Giving Products a Life of Its Own

November 2, 2006 by admin

The goal of successful Product Lifecycle Management (PLM) is to support all processes and services related to products for their entire lifetime. The lifecycle phases of a physical product are beginning of life (BOL), comprising design and manufacturing of a product, middle of life (MOL), containing its use and maintenance, and finally end of life (EOL), including reuse, recycling, and disposal of the product or its components. Currently, the big gap of information between enterprise applications and the world of physical products makes it difficult for PLM to anticipate and deal with changes of products in a timely and effective manner.
For the majority of today’s technological products and especially for those producing “hi-tech” waste – consumer electronics, household “white” machines, vehicles – it is fair to say that the information flow breaks down after the delivery of the product to the customer, when leaving the BOL phase. First, there is a lack of proper process models that address a closed loop information flow for the entire product life cycle. Innovative business models must be developed to provide product owners with an incentive to reveal information about the usage or condition of their assets. Second, the hardware and software technology allowing to access, maintain, and utilize product data in a ubiquitous way must partially be developed and standardized to find wide market acceptance.

Closing the information loop

How to close information loop

How to close information loop

As a member of the PROMISE initiative (PROduct lifecycle Management and Information tracking using Smart Embedded systems), SAP Research helps to develop a new generation of PLM solution that uses smart embedded IT devices to allow the seamless flow of product data through its complete lifecycle. All actors in a product’s lifecycle should be able to manage and control this product information at any moment of its lifecycle at any place in the world. A look at the real-world scenarios of some market leaders in manufacturing involved in the PROMISE project help understand the need for closing the current information loop between different lifecycle phases of products.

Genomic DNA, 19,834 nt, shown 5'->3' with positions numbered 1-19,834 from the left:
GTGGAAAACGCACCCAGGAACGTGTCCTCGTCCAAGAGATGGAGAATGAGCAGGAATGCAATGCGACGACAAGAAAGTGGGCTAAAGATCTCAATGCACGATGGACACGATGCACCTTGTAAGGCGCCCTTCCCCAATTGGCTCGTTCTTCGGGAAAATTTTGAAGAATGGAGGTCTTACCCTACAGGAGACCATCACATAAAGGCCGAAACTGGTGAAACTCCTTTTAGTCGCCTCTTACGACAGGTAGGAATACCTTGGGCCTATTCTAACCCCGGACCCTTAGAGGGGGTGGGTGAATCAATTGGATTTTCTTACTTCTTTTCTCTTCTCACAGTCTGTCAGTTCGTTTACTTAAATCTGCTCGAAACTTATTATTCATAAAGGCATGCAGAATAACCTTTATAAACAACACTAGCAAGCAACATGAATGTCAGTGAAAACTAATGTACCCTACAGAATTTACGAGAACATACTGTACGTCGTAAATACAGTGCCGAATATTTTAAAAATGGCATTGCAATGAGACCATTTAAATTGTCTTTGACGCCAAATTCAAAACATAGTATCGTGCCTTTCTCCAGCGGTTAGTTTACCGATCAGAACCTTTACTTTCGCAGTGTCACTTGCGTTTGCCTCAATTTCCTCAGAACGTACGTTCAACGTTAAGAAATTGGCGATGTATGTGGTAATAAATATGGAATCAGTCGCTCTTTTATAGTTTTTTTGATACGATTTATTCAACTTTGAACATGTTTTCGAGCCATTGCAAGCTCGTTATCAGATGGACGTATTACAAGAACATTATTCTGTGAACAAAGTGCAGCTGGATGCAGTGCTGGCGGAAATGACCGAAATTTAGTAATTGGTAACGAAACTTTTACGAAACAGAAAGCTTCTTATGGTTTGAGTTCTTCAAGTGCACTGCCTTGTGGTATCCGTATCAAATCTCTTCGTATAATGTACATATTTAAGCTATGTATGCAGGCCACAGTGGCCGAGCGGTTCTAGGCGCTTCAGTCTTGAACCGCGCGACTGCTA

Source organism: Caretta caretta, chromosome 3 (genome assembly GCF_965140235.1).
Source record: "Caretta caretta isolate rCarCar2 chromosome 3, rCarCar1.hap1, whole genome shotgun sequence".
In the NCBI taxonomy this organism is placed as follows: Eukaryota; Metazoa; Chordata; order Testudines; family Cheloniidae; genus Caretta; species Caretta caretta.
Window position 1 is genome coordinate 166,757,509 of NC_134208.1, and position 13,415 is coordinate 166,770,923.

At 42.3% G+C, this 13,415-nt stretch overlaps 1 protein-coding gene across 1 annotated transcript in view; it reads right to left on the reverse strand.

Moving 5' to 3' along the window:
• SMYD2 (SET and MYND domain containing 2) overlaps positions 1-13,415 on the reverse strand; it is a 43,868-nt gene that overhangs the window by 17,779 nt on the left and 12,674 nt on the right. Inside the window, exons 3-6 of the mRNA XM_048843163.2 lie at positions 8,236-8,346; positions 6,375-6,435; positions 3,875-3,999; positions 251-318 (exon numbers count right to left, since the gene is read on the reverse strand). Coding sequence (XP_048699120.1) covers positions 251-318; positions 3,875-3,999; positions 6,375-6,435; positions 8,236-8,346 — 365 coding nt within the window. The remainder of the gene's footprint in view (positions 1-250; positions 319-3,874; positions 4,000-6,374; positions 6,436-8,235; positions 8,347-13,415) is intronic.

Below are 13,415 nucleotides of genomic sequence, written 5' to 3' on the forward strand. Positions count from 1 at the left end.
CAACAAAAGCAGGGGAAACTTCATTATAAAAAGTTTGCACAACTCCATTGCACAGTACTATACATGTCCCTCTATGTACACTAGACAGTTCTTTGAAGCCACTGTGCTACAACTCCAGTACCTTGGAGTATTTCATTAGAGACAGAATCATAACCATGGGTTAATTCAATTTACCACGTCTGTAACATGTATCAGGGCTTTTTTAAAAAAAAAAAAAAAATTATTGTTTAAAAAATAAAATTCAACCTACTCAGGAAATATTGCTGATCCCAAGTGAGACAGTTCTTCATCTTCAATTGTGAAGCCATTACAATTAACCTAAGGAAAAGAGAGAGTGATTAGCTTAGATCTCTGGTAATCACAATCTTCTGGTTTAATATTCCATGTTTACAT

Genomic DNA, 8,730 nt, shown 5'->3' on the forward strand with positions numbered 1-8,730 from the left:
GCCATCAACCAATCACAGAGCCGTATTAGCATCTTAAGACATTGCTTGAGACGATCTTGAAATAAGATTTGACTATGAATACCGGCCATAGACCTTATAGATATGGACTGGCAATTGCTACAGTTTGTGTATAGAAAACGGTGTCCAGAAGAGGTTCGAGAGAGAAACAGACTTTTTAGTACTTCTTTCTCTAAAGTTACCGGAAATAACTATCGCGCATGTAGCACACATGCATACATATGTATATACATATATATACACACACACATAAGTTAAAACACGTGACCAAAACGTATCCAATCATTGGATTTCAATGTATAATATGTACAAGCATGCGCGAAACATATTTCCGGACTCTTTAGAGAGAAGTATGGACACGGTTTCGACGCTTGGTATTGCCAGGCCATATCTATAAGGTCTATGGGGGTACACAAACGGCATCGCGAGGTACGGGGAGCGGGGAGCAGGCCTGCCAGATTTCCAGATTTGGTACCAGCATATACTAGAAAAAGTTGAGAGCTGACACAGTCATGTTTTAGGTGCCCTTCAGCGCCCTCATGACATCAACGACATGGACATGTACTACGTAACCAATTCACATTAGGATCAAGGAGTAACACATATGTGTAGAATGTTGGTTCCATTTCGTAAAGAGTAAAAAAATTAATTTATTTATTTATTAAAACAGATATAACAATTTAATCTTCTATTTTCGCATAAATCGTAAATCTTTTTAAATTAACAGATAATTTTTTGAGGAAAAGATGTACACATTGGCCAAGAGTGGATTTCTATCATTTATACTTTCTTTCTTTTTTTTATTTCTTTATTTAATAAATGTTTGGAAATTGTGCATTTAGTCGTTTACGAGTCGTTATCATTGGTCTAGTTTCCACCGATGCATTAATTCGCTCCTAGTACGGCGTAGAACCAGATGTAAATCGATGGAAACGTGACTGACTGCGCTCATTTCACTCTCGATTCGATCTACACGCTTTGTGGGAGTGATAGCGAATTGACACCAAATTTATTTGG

Bombardier for example designs and produces over 400 different types of locomotives. The aim of the global leader in rail equipment and servicing is to close the information loop between the experience in service, like field data, and the knowledge needed in order to develop improved locomotives for specific criteria, such as, design for reliability, availability and maintainability or life cycle costs, design for product safety and design for environment. Based on field data collected during the operation of locomotives, both proven designs and design issues can be identified for reuse and investigation, respectively.
Caterpillar at the other hand, the world market leader in manufacturing of construction and mining equipment, purposes to support the decommissioning of heavy-load machinery at the end of its life. Instead of manual inspection of a component’s status, a monitoring system is envisioned to systematically collect data during the machines operation. When the machine is decommissioned, the data associated with the built-in parts is retrieved and is combined with data on the economic demand for decision making. The appropriate handling of the various components can be determined, such as disposal, recycling, reuse, or remanufacturing of components in order to increase part usage.